Scalia Sees Shift in Court's Role

Supreme Court Justices Antonin Scalia, left, and Samuel Alito after a discussion Saturday on judicial independence.
Supreme Court Justices Antonin Scalia, left, and Samuel Alito after a discussion Saturday on judicial independence. (By Lawrence Jackson -- Associated Press)

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By John Heilprin
Associated Press
Monday, October 23, 2006

Deeply controversial issues such as abortion and suicide rights have nothing to do with the Constitution, and unelected judges too often choose to find new rights at the expense of the democratic process, according to Supreme Court Justice Antonin Scalia.

Scalia, during a panel Saturday on the judiciary sponsored by the National Italian American Foundation, dismissed the idea of judicial independence as an absolute virtue. He noted that dozens of states, since the mid-1800s, have chosen to let citizens elect their judges.

"You talk about independence as though it is unquestionably and unqualifiably a good thing," Scalia said. "It may not be. It depends on what your courts are doing."

He added, "The more your courts become policymakers, the less sense it makes to have them entirely independent."

Scalia, a leading conservative voice after 20 years on the court, said people naturally get upset with the growing number of cases in which a federal court intrudes on social issues better handled by the political process.

"Take the abortion issue," he said. "Whichever side wins, in the courts, the other side feels cheated. I mean, you know, there's something to be said for both sides."

"The court could have said, 'No, thank you.' The court could have said, you know, 'There is nothing in the Constitution on the abortion issue for either side,' " Scalia said. "It could have said the same thing about suicide, it could have said the same thing about . . . all the social issues the courts are now taking."

Scalia said that in the past, courts did not decide social issues. "It is part of the new philosophy of the Constitution," he said. "And when you push the courts into that, and when they leap into it, they make themselves politically controversial. And that's what places their independence at risk."

Justice Samuel A. Alito Jr., the newest member of the Supreme Court, agreed that "the same thing exists, but to a lesser degree, with the lower courts."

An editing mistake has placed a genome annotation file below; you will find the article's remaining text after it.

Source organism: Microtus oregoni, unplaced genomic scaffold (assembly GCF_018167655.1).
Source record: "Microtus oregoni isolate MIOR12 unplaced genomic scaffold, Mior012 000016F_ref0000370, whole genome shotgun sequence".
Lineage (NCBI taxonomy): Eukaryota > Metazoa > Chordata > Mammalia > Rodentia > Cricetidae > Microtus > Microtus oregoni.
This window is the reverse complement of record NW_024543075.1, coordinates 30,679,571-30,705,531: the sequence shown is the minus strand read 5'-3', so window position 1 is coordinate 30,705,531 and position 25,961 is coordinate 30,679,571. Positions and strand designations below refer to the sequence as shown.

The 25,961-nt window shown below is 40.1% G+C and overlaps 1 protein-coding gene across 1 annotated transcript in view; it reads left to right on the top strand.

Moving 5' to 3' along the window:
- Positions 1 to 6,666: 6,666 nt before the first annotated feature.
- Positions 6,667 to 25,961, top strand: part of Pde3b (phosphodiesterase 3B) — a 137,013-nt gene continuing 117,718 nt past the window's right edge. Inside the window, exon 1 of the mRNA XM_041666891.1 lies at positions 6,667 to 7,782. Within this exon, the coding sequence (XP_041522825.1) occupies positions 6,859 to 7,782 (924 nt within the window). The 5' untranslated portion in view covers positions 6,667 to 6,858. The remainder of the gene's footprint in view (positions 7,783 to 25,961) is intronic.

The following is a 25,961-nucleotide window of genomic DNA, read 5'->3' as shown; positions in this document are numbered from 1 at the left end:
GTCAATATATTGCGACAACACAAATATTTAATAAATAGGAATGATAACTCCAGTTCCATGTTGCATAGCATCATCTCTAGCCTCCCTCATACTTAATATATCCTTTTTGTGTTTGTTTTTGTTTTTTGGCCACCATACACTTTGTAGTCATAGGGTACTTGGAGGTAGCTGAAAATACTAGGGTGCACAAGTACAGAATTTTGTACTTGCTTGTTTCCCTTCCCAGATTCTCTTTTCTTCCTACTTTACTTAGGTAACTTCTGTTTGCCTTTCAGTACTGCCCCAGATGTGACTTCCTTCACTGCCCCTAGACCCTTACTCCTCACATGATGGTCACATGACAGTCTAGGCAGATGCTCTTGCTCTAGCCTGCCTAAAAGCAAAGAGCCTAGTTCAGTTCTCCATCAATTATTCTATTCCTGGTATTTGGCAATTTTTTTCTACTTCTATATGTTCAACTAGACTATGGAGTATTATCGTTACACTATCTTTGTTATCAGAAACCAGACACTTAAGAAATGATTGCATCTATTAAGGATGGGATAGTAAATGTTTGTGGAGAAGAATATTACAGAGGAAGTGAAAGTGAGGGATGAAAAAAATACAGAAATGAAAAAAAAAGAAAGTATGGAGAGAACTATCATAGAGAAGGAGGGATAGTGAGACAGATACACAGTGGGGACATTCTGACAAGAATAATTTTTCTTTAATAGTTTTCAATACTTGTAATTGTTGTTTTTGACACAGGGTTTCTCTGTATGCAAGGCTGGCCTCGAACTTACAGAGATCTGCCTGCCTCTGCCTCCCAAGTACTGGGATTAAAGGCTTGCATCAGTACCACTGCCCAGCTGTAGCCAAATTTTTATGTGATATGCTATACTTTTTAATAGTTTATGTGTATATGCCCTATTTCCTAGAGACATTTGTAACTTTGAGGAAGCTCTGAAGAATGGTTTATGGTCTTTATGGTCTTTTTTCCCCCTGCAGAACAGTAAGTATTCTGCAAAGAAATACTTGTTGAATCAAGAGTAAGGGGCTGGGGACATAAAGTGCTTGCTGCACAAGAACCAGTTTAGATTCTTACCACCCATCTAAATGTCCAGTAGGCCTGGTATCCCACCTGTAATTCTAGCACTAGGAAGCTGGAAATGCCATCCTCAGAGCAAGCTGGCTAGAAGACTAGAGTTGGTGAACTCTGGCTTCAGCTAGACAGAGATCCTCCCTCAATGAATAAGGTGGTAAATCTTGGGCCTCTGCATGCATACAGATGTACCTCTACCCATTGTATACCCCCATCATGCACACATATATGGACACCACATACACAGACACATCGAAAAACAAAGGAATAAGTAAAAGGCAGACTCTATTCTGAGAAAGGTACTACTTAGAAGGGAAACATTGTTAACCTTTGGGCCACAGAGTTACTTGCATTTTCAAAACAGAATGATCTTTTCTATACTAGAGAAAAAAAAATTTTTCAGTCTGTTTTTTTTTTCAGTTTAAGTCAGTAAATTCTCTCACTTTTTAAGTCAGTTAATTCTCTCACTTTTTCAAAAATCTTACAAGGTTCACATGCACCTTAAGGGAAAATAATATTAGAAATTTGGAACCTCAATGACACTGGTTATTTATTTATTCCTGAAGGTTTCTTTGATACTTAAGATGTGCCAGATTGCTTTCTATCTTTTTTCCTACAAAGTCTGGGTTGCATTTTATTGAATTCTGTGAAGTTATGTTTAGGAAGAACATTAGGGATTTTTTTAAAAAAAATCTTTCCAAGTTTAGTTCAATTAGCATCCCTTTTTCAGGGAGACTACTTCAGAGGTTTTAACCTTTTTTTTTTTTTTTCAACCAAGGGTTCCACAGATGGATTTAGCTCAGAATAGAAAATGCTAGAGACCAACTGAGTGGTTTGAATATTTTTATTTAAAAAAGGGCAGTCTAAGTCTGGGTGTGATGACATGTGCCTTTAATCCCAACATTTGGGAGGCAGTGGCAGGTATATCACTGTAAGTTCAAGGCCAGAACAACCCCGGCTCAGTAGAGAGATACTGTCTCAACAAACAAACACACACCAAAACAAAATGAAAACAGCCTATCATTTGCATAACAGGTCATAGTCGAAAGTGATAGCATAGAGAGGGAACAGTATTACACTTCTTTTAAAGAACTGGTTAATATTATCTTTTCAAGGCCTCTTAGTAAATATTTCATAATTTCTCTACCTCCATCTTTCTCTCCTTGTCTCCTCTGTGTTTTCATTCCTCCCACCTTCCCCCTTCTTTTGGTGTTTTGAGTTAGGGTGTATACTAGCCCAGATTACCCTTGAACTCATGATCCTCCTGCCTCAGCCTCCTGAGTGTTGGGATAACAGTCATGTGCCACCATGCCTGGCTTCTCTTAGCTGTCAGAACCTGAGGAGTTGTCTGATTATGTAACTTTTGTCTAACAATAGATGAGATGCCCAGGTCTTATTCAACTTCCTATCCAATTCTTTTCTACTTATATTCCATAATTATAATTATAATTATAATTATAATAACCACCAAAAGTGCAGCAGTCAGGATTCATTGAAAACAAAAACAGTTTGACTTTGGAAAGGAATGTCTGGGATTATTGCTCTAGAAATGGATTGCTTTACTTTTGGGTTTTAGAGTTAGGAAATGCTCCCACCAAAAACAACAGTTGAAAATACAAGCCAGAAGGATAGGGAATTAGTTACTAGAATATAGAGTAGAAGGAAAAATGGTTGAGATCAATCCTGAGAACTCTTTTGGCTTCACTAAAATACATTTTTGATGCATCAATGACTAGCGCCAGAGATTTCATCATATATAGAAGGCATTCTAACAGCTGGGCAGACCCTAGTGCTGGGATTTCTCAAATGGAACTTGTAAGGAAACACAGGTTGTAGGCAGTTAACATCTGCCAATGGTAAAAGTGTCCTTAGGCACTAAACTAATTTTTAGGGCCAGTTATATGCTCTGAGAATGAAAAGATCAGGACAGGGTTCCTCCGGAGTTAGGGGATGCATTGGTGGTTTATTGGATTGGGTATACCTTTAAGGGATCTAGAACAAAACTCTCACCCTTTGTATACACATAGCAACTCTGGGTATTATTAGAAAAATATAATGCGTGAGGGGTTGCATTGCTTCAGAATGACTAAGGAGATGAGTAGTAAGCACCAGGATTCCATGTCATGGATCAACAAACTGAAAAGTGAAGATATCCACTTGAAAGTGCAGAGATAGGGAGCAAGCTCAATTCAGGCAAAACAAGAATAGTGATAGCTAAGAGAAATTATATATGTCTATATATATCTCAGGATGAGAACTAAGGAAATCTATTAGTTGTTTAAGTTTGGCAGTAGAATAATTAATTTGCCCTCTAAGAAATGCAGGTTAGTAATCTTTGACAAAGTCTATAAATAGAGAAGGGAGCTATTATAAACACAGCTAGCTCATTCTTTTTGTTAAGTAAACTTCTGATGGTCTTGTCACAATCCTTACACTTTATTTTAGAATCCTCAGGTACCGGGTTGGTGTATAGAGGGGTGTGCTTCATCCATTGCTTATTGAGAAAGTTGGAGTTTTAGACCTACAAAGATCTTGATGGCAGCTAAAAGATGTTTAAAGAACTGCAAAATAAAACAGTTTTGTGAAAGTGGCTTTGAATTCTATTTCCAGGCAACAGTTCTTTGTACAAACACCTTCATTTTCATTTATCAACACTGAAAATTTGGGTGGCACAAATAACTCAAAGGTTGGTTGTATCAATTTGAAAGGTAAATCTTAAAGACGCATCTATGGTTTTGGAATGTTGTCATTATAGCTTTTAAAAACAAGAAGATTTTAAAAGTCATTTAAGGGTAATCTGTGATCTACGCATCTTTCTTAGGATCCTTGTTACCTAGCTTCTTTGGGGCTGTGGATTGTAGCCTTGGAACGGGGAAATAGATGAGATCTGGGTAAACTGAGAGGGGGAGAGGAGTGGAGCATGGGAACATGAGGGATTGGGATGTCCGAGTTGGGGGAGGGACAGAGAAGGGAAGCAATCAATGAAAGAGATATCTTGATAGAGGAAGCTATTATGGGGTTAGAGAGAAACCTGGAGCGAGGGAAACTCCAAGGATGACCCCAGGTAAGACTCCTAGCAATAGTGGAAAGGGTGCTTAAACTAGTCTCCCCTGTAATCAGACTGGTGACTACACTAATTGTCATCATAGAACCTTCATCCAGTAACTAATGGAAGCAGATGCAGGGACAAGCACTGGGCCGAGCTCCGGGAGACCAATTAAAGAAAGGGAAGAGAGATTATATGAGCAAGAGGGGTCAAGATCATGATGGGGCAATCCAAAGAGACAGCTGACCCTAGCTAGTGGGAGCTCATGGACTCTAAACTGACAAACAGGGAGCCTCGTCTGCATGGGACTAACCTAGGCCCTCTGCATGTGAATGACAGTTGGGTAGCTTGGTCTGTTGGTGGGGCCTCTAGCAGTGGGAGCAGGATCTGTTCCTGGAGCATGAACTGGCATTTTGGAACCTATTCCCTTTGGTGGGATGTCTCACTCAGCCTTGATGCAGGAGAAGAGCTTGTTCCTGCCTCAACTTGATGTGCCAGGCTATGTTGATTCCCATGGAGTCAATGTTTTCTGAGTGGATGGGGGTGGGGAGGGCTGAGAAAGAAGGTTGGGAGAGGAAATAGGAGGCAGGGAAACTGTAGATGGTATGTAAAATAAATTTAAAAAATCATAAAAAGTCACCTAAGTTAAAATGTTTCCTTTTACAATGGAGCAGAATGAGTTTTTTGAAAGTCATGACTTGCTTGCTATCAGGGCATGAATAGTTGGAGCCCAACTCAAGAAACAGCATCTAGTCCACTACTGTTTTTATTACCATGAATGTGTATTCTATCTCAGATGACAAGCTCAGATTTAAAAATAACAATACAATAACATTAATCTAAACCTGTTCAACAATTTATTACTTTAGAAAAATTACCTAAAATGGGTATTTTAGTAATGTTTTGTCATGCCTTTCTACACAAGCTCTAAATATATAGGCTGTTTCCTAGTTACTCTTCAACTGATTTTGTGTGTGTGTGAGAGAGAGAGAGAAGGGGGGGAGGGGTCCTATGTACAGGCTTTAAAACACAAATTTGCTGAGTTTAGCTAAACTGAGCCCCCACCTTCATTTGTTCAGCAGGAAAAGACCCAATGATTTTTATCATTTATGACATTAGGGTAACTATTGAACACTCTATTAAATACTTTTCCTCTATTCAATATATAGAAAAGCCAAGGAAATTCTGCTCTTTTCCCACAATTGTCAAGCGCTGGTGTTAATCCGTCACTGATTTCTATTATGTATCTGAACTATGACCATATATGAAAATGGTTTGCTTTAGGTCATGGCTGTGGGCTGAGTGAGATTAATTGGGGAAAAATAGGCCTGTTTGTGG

About 400 people turned out at the Hilton Washington for the talk. William S. Sessions, a former FBI director and federal judge, and Lynn A. Battaglia, a Maryland appeals court judge, also participated in the discussion.

Scalia expressed disdain for the news media and the general reading public, and suggested that together they condone inaccurate portrayals of federal judges and courts.

"The press is never going to report judicial opinions accurately," he said.

"They're just going to report, who is the plaintiff? Was that a nice little old lady? And who is the defendant? Was this, you know, some scuzzy guy? And who won? Was it the good guy that won or the bad guy? And that's all you're going to get in a press report, and you can't blame them, you can't blame them. Because nobody would read it if you went into the details of the law that the court has to resolve. So you can't judge your judges on the basis of what you read in the press."

Alito complained that people understand the courts through a news media that typically oversimplifies and sensationalizes. He said people's ability to globally amplify their comments about judges and their opinions on the Internet takes a toll on the judiciary.

"This is not just like somebody handing out a leaflet in the past, where a small number of people can see this," he said. "This is available to the world. . . . It changes what it means to be a judge. It certainly changes the attractiveness of a judicial career."

Scalia chimed in: "I think what Justice Alito says about being careful about, you know . . . be nice to your judge. Take a judge to lunch. No, you can't do that."

Later, Scalia observed, "It so happens that everything that is stupid is not unconstitutional."


© 2006 The Washington Post Company

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